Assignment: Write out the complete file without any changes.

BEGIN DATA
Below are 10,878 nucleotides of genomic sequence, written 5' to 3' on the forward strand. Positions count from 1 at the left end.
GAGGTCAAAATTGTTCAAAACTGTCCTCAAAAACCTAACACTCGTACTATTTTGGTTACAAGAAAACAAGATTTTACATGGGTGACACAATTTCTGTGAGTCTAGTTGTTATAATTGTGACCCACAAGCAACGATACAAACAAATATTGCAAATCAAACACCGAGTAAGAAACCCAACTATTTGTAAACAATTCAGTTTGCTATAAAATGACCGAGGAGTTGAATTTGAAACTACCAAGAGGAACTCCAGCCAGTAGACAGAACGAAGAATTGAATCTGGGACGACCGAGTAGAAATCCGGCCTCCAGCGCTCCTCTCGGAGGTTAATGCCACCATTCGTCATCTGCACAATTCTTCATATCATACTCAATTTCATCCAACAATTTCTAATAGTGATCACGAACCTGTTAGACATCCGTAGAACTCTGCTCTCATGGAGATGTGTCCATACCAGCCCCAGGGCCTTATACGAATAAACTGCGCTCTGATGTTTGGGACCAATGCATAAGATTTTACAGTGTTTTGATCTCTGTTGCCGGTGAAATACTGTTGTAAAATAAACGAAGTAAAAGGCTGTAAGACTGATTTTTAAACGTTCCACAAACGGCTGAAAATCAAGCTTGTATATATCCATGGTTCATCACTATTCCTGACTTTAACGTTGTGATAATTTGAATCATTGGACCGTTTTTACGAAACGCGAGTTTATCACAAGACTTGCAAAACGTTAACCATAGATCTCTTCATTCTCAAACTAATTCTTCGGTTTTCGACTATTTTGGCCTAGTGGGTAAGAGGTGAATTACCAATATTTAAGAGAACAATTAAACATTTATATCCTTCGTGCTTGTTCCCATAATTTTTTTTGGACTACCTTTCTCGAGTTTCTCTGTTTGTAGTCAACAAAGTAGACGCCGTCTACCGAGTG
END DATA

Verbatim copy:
Below are 10,878 nucleotides of genomic sequence, written 5' to 3' on the forward strand. Positions count from 1 at the left end.
GAGGTCAAAATTGTTCAAAACTGTCCTCAAAAACCTAACACTCGTACTATTTTGGTTACAAGAAAACAAGATTTTACATGGGTGACACAATTTCTGTGAGTCTAGTTGTTATAATTGTGACCCACAAGCAACGATACAAACAAATATTGCAAATCAAACACCGAGTAAGAAACCCAACTATTTGTAAACAATTCAGTTTGCTATAAAATGACCGAGGAGTTGAATTTGAAACTACCAAGAGGAACTCCAGCCAGTAGACAGAACGAAGAATTGAATCTGGGACGACCGAGTAGAAATCCGGCCTCCAGCGCTCCTCTCGGAGGTTAATGCCACCATTCGTCATCTGCACAATTCTTCATATCATACTCAATTTCATCCAACAATTTCTAATAGTGATCACGAACCTGTTAGACATCCGTAGAACTCTGCTCTCATGGAGATGTGTCCATACCAGCCCCAGGGCCTTATACGAATAAACTGCGCTCTGATGTTTGGGACCAATGCATAAGATTTTACAGTGTTTTGATCTCTGTTGCCGGTGAAATACTGTTGTAAAATAAACGAAGTAAAAGGCTGTAAGACTGATTTTTAAACGTTCCACAAACGGCTGAAAATCAAGCTTGTATATATCCATGGTTCATCACTATTCCTGACTTTAACGTTGTGATAATTTGAATCATTGGACCGTTTTTACGAAACGCGAGTTTATCACAAGACTTGCAAAACGTTAACCATAGATCTCTTCATTCTCAAACTAATTCTTCGGTTTTCGACTATTTTGGCCTAGTGGGTAAGAGGTGAATTACCAATATTTAAGAGAACAATTAAACATTTATATCCTTCGTGCTTGTTCCCATAATTTTTTTTGGACTACCTTTCTCGAGTTTCTCTGTTTGTAGTCAACAAAGTAGACGCCGTCTACCGAGTG